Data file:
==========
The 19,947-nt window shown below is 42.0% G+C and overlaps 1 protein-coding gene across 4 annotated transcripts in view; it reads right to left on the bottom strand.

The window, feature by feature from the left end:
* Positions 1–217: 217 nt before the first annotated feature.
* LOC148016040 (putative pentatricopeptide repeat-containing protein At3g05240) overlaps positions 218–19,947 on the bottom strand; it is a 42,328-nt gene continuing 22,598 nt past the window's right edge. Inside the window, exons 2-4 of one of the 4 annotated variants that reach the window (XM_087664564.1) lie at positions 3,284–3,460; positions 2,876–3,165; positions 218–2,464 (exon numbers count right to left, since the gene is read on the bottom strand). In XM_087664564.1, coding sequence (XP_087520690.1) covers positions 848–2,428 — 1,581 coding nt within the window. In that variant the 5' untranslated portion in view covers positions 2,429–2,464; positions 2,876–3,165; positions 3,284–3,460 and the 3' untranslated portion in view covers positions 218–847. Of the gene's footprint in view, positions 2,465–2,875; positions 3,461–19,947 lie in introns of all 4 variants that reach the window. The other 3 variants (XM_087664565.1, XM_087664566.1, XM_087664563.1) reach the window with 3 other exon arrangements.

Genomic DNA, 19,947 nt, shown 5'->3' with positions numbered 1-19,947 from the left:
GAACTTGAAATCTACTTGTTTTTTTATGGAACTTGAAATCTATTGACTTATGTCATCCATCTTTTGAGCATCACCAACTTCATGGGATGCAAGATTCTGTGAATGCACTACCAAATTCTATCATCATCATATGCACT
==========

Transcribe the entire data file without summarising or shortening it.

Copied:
The 19,947-nt window shown below is 42.0% G+C and overlaps 1 protein-coding gene across 4 annotated transcripts in view; it reads right to left on the bottom strand.

The window, feature by feature from the left end:
* Positions 1–217: 217 nt before the first annotated feature.
* LOC148016040 (putative pentatricopeptide repeat-containing protein At3g05240) overlaps positions 218–19,947 on the bottom strand; it is a 42,328-nt gene continuing 22,598 nt past the window's right edge. Inside the window, exons 2-4 of one of the 4 annotated variants that reach the window (XM_087664564.1) lie at positions 3,284–3,460; positions 2,876–3,165; positions 218–2,464 (exon numbers count right to left, since the gene is read on the bottom strand). In XM_087664564.1, coding sequence (XP_087520690.1) covers positions 848–2,428 — 1,581 coding nt within the window. In that variant the 5' untranslated portion in view covers positions 2,429–2,464; positions 2,876–3,165; positions 3,284–3,460 and the 3' untranslated portion in view covers positions 218–847. Of the gene's footprint in view, positions 2,465–2,875; positions 3,461–19,947 lie in introns of all 4 variants that reach the window. The other 3 variants (XM_087664565.1, XM_087664566.1, XM_087664563.1) reach the window with 3 other exon arrangements.

Genomic DNA, 19,947 nt, shown 5'->3' with positions numbered 1-19,947 from the left:
GAACTTGAAATCTACTTGTTTTTTTATGGAACTTGAAATCTATTGACTTATGTCATCCATCTTTTGAGCATCACCAACTTCATGGGATGCAAGATTCTGTGAATGCACTACCAAATTCTATCATCATCATATGCACT